Well, I suppose that is why what next transpires is a right turn up for the books I can tell you. As dead men tell no lies - confrontations are in the skies - aftermaths are a difficult to watch - and the fate of mankind is discussed over a bottle of Scotch.
Not the beginning – not the end – just the way of the world.
OK, I know that this might sound like a strange thing for me to say, but 'No Country for Old Men' is a very strange movie to review. Now please do not get me wrong – it is a great movie – but at the same time it tries its best to contradict this fact also.
Well, in a subliminal manner, it is actually two films in one.
You see, the first part of this film is a rather bold and dynamic pursuit film, in which person A is hounded by person B, whilst person C and D pursue the pursuer’s. Moreover, the structure of this piece is somewhat reminiscent of a sixties spaghetti western in places, where people do not speak that much, and the action drives the plot.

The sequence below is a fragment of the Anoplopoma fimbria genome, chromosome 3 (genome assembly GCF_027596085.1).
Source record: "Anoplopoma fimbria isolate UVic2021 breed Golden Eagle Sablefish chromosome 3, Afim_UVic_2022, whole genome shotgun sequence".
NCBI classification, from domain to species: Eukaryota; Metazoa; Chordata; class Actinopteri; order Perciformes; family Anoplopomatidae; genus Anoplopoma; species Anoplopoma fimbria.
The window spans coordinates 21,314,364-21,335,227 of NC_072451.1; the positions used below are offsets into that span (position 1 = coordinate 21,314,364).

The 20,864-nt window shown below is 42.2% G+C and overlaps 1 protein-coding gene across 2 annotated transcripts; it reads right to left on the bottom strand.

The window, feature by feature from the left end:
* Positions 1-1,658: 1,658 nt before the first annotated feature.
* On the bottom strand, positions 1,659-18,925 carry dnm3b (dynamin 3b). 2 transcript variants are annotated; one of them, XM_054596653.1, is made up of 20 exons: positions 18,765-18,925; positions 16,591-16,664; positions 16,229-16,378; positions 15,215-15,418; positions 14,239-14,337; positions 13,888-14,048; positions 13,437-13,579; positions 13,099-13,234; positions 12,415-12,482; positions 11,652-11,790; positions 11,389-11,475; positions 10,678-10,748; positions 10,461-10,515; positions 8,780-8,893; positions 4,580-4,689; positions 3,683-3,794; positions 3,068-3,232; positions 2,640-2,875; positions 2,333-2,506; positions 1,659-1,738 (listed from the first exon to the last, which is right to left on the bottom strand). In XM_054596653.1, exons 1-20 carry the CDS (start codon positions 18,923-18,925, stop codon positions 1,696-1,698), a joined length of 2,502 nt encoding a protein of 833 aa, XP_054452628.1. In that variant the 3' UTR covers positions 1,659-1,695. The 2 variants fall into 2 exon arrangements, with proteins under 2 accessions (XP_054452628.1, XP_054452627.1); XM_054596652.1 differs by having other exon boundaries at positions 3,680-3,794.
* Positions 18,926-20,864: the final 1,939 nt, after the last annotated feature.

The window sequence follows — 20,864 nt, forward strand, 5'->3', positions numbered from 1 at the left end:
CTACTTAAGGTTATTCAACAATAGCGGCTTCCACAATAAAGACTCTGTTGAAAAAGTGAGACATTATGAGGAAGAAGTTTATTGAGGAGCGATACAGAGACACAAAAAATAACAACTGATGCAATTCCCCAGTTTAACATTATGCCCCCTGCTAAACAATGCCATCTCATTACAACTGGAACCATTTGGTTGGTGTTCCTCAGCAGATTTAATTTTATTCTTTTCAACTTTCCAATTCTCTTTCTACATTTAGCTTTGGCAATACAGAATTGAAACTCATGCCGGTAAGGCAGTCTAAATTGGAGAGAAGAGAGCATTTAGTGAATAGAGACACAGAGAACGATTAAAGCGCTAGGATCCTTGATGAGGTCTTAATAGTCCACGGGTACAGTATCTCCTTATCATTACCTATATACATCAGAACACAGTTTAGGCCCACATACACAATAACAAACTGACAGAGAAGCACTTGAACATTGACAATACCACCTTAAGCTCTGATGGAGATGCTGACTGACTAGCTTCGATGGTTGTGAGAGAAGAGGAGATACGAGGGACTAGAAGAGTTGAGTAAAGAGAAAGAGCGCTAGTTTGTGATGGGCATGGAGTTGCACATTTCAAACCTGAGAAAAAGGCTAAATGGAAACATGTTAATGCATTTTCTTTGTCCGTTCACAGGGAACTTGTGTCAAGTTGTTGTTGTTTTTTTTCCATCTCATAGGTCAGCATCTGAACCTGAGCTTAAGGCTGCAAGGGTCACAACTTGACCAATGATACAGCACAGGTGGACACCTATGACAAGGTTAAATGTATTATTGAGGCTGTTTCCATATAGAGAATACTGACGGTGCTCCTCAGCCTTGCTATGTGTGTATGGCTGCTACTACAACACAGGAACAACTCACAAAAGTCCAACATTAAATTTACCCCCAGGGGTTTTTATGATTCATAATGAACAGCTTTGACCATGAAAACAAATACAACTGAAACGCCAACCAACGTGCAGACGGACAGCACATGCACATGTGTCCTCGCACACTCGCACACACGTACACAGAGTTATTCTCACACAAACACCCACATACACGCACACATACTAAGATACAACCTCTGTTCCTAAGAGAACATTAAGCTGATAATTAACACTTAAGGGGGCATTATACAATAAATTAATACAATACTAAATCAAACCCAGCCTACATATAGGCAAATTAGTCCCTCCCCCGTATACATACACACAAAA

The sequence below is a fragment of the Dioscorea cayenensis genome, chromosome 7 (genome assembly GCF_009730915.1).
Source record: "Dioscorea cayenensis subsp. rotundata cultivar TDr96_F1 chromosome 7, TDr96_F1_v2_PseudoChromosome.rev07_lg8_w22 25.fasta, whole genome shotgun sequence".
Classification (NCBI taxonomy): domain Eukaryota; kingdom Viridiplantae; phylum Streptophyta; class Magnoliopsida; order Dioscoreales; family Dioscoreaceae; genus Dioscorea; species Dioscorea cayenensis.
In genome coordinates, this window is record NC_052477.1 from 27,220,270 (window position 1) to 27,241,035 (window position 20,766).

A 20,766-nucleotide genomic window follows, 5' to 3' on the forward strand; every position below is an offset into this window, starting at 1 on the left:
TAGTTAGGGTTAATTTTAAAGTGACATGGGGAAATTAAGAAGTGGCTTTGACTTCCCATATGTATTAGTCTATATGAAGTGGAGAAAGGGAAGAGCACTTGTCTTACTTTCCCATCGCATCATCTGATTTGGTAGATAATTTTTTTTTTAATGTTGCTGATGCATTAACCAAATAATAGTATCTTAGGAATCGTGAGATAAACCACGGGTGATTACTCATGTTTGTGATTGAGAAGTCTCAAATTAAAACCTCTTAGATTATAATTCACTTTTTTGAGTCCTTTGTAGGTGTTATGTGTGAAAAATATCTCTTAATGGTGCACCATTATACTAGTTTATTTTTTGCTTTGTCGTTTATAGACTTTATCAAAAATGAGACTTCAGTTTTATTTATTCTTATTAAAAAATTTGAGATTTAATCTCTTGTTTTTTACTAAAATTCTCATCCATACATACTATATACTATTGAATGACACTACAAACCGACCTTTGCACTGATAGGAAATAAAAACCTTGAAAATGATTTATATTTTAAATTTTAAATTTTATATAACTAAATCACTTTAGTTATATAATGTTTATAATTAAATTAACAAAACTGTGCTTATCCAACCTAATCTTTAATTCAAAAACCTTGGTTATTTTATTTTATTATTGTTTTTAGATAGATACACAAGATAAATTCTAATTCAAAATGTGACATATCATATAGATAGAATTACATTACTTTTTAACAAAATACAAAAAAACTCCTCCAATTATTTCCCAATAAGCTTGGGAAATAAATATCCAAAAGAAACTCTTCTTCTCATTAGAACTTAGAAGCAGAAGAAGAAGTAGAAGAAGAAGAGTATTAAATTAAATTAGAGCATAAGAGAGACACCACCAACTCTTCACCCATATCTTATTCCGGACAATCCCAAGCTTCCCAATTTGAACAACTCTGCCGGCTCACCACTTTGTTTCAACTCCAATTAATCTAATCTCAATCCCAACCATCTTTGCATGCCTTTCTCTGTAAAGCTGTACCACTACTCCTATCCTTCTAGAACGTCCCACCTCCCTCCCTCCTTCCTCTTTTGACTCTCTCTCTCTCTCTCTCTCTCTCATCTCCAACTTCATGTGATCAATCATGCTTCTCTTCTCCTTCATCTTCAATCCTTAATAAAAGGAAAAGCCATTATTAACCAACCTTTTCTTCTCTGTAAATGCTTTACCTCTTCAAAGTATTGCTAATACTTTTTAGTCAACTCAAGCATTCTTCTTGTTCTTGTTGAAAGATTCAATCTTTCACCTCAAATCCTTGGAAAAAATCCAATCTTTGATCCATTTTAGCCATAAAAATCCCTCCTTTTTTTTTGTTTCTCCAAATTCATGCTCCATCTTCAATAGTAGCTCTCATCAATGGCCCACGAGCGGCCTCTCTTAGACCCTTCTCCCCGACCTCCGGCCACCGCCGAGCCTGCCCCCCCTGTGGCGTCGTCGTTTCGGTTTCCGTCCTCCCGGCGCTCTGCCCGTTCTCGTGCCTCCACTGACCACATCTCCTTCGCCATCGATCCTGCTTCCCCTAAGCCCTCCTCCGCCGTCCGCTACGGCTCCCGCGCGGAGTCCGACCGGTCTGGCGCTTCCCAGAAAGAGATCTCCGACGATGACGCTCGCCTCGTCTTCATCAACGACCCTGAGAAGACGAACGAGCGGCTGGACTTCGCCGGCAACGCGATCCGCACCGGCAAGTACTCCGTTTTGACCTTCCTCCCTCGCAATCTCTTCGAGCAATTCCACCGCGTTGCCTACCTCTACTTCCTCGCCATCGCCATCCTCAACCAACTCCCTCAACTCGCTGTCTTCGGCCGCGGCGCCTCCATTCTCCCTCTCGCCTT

However, over half way through the film, the plot changes suddenly, and it becomes a story about the new and the old. I find that this is highlighted within the final monologues that Tommy Lee Jones character conveys, and in a supple way comments on what happened in the first half of the film.
Honestly, the only thing that both parts of the film have in common, are the pace, the style, and the great acting.
Now where the pace and the style is concerned, for me, it is very similar in tone to the great filmmaker, Sergio Leone, in the way that the tension is gradually built up in each scene, and the result is very fast, rapid, and quick, bordering on the vague. And as for the acting style on the other hand, well, not only do all the actors involved play their parts extremely well - especially Javier Bardem, who is one of the meanest son of a bitch I have ever seen on screen - but they effortlessly all seem to meld in with the style and the plot too.